Matthew Rudberg (MR): Angela, how long have you worked for MinuteClinic and in retail medicine?

Angela Patterson (AP): I have worked with MinuteClinic for 11 years.
I have been a nurse practitioner since 1988—for 29 years. Prior to MinuteClinic I worked in primary care.

MR: What drew you to retail medicine?

AP: As a primary care clinician in family practice, it was very apparent to me for at least 10 years before joining MinuteClinic that the structure of primary care at the time was not sustainable. In my mind, it was important that I start to do work that was about strengthening primary care in our communities because I always understood and embraced the fact that comprehensive, holistic primary care that focuses on health and well-being, health promotion, disease prevention, condition assessment, and management was really foundational to achieving the country’s agenda for health and healthcare reform. When I was contacted by MinuteClinic, I did my due diligence to research what the company was trying to do with healthcare. I was really moved by the commitment that the leadership of the organization had with regard to wanting to fulfill a purpose of increasing access to quality, affordable healthcare in the communities they served. So I left my practice to be part of a company that was trying to do something different in healthcare for what I considered all the right reasons.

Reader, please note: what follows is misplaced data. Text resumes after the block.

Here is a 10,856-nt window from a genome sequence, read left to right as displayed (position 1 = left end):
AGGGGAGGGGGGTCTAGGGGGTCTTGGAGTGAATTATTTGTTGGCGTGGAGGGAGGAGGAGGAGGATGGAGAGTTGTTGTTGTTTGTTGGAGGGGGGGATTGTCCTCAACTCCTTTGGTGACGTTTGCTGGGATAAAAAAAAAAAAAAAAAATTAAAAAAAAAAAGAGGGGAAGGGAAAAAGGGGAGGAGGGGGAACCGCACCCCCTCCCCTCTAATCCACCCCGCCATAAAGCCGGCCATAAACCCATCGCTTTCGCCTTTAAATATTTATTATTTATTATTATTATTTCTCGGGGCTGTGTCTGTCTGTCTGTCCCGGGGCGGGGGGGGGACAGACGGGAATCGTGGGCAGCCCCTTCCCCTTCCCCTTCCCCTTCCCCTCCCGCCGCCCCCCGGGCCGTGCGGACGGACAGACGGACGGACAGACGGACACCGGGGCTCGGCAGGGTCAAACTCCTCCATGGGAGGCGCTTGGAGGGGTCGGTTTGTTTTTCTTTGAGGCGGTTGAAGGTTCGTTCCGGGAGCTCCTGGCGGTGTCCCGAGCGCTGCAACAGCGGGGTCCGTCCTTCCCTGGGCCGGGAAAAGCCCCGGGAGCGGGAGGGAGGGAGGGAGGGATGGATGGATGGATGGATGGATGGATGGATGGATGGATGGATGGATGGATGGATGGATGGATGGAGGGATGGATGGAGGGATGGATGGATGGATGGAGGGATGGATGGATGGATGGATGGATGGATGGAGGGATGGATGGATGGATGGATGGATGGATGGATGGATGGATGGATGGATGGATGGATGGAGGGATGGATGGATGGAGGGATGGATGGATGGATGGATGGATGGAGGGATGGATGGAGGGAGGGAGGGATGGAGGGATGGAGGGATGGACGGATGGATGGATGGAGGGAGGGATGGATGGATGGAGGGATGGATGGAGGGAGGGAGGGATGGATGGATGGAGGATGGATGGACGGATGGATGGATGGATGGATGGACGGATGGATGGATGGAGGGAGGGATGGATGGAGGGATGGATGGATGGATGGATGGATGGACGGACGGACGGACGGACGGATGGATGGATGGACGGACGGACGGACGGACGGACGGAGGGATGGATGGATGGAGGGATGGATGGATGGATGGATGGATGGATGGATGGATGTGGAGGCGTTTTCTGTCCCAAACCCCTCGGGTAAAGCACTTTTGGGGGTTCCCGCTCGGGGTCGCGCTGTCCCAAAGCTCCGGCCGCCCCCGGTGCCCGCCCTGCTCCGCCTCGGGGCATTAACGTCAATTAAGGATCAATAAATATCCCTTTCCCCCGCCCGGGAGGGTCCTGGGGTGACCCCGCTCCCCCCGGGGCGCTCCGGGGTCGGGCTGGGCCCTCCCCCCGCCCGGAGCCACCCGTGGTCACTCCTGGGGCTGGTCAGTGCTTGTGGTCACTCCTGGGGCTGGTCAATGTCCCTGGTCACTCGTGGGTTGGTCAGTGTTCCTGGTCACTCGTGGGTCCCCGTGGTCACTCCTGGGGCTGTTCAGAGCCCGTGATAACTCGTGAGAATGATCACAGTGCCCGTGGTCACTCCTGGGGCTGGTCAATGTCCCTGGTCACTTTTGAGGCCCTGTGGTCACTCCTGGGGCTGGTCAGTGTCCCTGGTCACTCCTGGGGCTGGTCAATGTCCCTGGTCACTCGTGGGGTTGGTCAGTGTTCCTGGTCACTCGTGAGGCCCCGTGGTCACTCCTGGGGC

MR: How have you seen the landscape change for PAs in your tenure with this company compared with how the landscape has changed for NPs?